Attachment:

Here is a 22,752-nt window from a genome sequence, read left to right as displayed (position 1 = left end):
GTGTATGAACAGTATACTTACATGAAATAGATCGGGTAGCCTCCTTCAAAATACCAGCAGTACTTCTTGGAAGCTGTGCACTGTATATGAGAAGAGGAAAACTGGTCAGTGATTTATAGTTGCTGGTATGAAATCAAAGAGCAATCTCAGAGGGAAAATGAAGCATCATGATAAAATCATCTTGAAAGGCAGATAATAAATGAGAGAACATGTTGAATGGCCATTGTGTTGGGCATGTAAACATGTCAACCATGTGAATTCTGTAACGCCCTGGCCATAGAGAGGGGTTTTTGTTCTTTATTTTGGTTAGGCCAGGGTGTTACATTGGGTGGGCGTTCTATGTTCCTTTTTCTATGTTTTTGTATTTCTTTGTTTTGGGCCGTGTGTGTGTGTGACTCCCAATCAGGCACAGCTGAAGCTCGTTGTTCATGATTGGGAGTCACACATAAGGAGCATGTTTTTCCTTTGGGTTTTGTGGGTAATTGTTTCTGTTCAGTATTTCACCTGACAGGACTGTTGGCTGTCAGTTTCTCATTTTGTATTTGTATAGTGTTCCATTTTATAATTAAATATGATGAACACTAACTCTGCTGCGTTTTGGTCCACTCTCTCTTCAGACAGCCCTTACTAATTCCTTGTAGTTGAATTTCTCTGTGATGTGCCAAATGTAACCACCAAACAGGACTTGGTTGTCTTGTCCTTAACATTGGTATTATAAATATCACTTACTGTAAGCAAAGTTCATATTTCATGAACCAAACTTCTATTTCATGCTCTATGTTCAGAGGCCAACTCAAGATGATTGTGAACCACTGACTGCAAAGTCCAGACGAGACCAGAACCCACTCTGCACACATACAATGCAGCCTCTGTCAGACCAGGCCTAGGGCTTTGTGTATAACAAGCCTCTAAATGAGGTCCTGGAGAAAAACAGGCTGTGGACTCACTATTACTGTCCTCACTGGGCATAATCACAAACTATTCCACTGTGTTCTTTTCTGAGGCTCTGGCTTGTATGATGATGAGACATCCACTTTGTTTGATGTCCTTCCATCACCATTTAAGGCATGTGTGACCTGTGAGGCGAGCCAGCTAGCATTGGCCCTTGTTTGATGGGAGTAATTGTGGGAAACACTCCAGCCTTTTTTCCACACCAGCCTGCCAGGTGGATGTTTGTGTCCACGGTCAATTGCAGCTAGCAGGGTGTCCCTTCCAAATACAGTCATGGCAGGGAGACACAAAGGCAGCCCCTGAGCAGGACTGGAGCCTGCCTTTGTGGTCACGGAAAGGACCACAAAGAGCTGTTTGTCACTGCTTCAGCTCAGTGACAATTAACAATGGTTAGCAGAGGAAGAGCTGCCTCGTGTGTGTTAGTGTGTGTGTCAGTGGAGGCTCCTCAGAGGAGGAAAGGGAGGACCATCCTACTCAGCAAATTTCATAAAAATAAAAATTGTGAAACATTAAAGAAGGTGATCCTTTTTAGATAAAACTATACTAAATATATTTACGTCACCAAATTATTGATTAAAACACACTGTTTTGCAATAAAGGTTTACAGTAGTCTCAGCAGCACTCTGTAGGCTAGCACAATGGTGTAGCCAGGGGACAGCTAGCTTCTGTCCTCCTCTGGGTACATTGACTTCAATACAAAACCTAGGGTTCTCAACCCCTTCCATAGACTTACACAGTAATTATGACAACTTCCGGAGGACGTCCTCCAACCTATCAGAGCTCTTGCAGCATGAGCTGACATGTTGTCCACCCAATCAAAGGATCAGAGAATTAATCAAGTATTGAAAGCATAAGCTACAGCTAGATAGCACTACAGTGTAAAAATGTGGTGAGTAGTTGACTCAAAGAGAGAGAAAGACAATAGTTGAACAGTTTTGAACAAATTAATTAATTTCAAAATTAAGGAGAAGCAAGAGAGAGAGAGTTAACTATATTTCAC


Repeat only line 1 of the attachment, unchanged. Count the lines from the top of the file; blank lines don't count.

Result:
Here is a 22,752-nt window from a genome sequence, read left to right as displayed (position 1 = left end):